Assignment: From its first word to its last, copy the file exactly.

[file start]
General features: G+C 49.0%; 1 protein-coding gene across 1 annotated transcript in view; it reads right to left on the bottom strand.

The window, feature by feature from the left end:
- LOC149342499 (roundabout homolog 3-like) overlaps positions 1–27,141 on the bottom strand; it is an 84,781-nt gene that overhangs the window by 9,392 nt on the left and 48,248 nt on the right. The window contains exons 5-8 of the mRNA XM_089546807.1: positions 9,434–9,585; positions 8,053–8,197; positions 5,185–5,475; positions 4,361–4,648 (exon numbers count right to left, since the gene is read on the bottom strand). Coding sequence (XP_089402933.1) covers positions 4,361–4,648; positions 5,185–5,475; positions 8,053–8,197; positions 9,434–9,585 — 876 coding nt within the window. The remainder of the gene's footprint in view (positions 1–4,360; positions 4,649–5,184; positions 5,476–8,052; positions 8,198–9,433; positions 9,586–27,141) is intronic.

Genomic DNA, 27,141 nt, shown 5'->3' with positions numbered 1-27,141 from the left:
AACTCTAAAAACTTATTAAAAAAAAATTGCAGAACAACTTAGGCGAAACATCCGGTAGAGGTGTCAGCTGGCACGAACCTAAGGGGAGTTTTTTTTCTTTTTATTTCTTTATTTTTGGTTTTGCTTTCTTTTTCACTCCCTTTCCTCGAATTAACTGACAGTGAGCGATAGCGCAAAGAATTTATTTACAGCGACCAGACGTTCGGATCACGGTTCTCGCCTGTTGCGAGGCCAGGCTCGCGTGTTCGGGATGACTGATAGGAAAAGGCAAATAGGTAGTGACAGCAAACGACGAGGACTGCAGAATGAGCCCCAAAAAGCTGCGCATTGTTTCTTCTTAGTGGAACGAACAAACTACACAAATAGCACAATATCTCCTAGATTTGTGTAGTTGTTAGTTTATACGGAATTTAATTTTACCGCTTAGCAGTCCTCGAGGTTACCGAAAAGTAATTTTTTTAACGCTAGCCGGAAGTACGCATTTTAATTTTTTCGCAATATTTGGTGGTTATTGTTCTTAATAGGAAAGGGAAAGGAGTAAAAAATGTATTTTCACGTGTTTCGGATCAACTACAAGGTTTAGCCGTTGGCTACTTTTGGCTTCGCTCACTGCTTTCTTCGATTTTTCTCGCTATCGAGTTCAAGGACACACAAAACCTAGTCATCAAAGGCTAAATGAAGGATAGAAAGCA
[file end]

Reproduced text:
General features: G+C 49.0%; 1 protein-coding gene across 1 annotated transcript in view; it reads right to left on the bottom strand.

The window, feature by feature from the left end:
- LOC149342499 (roundabout homolog 3-like) overlaps positions 1–27,141 on the bottom strand; it is an 84,781-nt gene that overhangs the window by 9,392 nt on the left and 48,248 nt on the right. The window contains exons 5-8 of the mRNA XM_089546807.1: positions 9,434–9,585; positions 8,053–8,197; positions 5,185–5,475; positions 4,361–4,648 (exon numbers count right to left, since the gene is read on the bottom strand). Coding sequence (XP_089402933.1) covers positions 4,361–4,648; positions 5,185–5,475; positions 8,053–8,197; positions 9,434–9,585 — 876 coding nt within the window. The remainder of the gene's footprint in view (positions 1–4,360; positions 4,649–5,184; positions 5,476–8,052; positions 8,198–9,433; positions 9,586–27,141) is intronic.

Genomic DNA, 27,141 nt, shown 5'->3' with positions numbered 1-27,141 from the left:
AACTCTAAAAACTTATTAAAAAAAAATTGCAGAACAACTTAGGCGAAACATCCGGTAGAGGTGTCAGCTGGCACGAACCTAAGGGGAGTTTTTTTTCTTTTTATTTCTTTATTTTTGGTTTTGCTTTCTTTTTCACTCCCTTTCCTCGAATTAACTGACAGTGAGCGATAGCGCAAAGAATTTATTTACAGCGACCAGACGTTCGGATCACGGTTCTCGCCTGTTGCGAGGCCAGGCTCGCGTGTTCGGGATGACTGATAGGAAAAGGCAAATAGGTAGTGACAGCAAACGACGAGGACTGCAGAATGAGCCCCAAAAAGCTGCGCATTGTTTCTTCTTAGTGGAACGAACAAACTACACAAATAGCACAATATCTCCTAGATTTGTGTAGTTGTTAGTTTATACGGAATTTAATTTTACCGCTTAGCAGTCCTCGAGGTTACCGAAAAGTAATTTTTTTAACGCTAGCCGGAAGTACGCATTTTAATTTTTTCGCAATATTTGGTGGTTATTGTTCTTAATAGGAAAGGGAAAGGAGTAAAAAATGTATTTTCACGTGTTTCGGATCAACTACAAGGTTTAGCCGTTGGCTACTTTTGGCTTCGCTCACTGCTTTCTTCGATTTTTCTCGCTATCGAGTTCAAGGACACACAAAACCTAGTCATCAAAGGCTAAATGAAGGATAGAAAGCA